Discover more from Stay Curious
💯 If anything isn’t impeccably perfect, please contact me immediately
Your weekly dose of new ideas & inspirations
Hi 👋, Pritesh here.
Welcome to the post #115.
Last week’s post had an unusually low open rate. I’m not aware of any change in this newsletter’s setting or in general any external event. So I’m assuming that the post’s title did not connect with many of you. If there was any other reason, do let me know.
Here’s a quick glance of today’s post:
🎯 Amp it up
⏳ Two types of patience
💪 Three levels of courage
📔 Invisible details of interaction design
🤝 Rituals of hyper-growth
And much more…
Please leave a comment or send a message with your feedback. It’s highly helpful & encouraging. If that’s too much of an effort (or not required), at least hit the ❤️ at the start or end of the post to show your love.
And with that, let’s dive in.
1. Amp It Up
Frank Slootman has led three companies to their IPOs: Data Domain, Service Now, and Snowflake. “Amp It Up” is his magic formula for this kind of turnaround. It has three pillars -
Increase the tempo,
Raise the standards, and
Narrow the focus.
David Perell did a highly useful summary of Slootman’s book in this essay. He does a brief coverage of Slootman’s ways of working as well. Worth a read!
I picked up “Amp It Up” on audible and have enjoyed it so far!
2. Types of Patience
Via Active Patience on FS Blog
3. Levels of Courage
A recent post from the “Founding Fuel” newsletter had a snippet from Tim Urban’s book “What's Our Problem?”. It’s simply brilliant and helpful for everyone. So, I’ve taken the liberty to put it as a snapshot.
Via Founding Fuel Newsletter
4. Invisible Details of Interaction Design
Rauno Freiberg’s “Invisible details of interaction design” has a feel of a do-it-yourself learning kit for interaction design. He shows an interaction and makes it relatable with real world metaphor.
This parting thoughts from Rauno summarizes why this post exists and why you may want to read it.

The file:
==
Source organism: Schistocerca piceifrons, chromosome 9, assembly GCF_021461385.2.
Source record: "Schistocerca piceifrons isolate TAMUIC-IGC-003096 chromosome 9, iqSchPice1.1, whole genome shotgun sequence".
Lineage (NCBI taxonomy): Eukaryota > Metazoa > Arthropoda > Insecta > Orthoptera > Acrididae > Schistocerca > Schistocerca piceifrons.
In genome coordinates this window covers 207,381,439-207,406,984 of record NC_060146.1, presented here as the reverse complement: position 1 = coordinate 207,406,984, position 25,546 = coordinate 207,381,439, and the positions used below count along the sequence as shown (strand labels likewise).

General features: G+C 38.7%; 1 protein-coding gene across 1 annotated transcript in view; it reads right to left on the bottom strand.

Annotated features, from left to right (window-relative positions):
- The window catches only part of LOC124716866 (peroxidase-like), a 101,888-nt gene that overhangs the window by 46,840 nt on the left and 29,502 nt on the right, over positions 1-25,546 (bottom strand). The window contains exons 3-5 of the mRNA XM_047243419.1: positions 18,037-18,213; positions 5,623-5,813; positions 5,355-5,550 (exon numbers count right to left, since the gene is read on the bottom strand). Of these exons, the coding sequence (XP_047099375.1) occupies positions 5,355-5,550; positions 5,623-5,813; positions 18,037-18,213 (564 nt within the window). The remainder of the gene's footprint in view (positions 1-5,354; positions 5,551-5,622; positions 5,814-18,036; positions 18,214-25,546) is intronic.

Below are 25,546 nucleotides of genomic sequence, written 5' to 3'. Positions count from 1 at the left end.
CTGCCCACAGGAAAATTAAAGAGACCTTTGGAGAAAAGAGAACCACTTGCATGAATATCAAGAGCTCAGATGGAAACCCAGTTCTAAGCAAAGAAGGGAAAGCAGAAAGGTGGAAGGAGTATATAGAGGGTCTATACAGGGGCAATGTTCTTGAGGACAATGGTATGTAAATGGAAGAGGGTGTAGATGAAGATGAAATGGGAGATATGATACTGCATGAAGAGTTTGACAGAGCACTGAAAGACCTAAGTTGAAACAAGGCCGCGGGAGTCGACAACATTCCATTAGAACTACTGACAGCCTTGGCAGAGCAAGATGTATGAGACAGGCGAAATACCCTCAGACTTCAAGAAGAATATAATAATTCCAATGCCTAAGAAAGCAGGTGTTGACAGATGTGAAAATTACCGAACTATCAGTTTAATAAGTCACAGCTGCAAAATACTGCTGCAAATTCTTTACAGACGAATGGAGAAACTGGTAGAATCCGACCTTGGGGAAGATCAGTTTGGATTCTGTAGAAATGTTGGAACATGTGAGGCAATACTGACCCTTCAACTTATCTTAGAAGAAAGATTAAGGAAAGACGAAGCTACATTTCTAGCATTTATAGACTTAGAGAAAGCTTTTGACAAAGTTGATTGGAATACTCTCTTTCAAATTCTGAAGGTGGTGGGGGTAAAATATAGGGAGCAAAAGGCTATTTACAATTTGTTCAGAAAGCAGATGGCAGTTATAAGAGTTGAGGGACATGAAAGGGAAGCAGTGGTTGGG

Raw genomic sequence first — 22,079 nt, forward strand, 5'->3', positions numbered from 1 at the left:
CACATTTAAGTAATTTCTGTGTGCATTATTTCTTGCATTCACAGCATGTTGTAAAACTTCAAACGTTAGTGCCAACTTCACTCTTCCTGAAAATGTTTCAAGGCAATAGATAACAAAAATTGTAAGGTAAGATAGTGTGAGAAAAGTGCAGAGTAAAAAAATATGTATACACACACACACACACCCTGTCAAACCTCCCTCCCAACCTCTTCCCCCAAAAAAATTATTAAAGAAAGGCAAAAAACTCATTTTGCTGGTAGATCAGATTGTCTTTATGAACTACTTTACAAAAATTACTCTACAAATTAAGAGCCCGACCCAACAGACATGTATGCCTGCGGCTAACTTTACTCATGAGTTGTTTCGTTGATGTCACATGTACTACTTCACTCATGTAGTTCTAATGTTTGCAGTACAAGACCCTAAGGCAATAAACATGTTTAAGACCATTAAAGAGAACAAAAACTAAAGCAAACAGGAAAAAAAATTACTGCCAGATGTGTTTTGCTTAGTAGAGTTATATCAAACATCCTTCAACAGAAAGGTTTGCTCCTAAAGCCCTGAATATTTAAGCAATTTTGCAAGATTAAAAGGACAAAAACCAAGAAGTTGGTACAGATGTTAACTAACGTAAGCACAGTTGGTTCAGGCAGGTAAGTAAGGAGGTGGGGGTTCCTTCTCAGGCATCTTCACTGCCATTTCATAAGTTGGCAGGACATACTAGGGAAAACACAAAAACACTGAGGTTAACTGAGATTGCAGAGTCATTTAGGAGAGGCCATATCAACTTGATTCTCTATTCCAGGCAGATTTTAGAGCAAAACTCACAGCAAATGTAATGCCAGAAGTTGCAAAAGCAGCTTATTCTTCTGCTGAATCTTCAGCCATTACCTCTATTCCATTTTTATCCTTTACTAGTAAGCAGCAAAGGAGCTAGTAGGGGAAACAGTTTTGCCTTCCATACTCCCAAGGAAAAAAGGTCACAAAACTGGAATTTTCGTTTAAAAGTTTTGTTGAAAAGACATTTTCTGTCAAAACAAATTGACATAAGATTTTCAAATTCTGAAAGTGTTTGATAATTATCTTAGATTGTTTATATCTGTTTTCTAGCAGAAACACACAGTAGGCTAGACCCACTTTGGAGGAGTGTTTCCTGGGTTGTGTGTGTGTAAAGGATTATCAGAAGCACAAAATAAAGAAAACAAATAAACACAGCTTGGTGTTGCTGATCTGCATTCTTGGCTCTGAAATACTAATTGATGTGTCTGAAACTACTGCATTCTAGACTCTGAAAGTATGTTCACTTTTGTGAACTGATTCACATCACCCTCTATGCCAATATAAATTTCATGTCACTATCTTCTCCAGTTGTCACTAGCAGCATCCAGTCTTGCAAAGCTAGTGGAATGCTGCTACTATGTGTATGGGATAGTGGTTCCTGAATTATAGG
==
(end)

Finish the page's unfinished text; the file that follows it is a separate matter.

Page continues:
For me, understanding and articulating why something feels right does not come as intuitively as designing something to feel right. But they are two sides of the same coin. There must be a reason. It can be as simple as a particular spring curve or something more innate, like metaphors. Analyzing and making sense of design details beyond just "it feels nice" helps nurture taste, amplify level of execution, and grow appreciation for how hard the pursuit of excellence is.
I love my apple products for those tiny little details, this post helped me connect with a lot of those. I’ve a new level of appreciation for folks who think and build like this.
5. Rituals for hypergrowth
Shishir Mehrotra has extensively written around org rituals and practices that power high performing teams. I have covered some of his ideas in earlier posts (Golden rituals in #57, Eigenquestions in #58 and in #69)
His writeup “Rituals for hypergrowth” shares a good overview of operating system & org rituals at YouTube during its hyper growth phase. From six-monthly goal setting to weekly execution rhythm, he has covered a wide range of tools and shared relevant context to make it more actionable for anyone reading these now.
This one is not for a quick read, so bookmark it for the time you want to design (or redesign) your org rituals.
I liked the concept of Tag-ups very interesting. Here’s a brief snippet about the reason tag-ups existed in Shishir’s org.
The problem space is highly relatable, I am exploring how I can leverage the tag-ups in my team setup as well.
6. Light reads
Some interesting posts & essays that are well worth reading.
Good businesses have margin by Justin Jackson
Adding more and more layers to a system intended to avert disaster often makes catastrophe all the more likely.
How teams remember by Giles T.
Sainsbury’s, Jony Ive, the teams at the House of Commons and the Welsh Revenue Authority and Defra, the museum at the Land Registry: what they all have in common is a decision from a senior leader. Someone at each organisation has thought to themselves: “There is value in remembering, and I must allow time / money / opportunities for it to happen.” … Remembering will only happen when someone has made a decision like that.
7. Everything else
Some random goodness from the internet:
Animalograms by Zana Briski (via Rishi’s 10+1 things)
Surgeon who performed India’s first heart transplant in 1994 tells the story. No drama, so much emotion. (via Founding Fuel)
Exploring people's comfort with expressing vulnerability - Screaming as loud as you can or jump off of a 10-meter diving platform for the first time (via Kottke)
Mariko Kusumoto creates magic with fabric in ways you cannot imagine (via Dense Discovery)
The title of today’s post is taken from Patrick Collison’s event. I found it in David Perell’s post on Amp It Up.
That's all for this week, folks!
I hope I've earned the privilege of your time.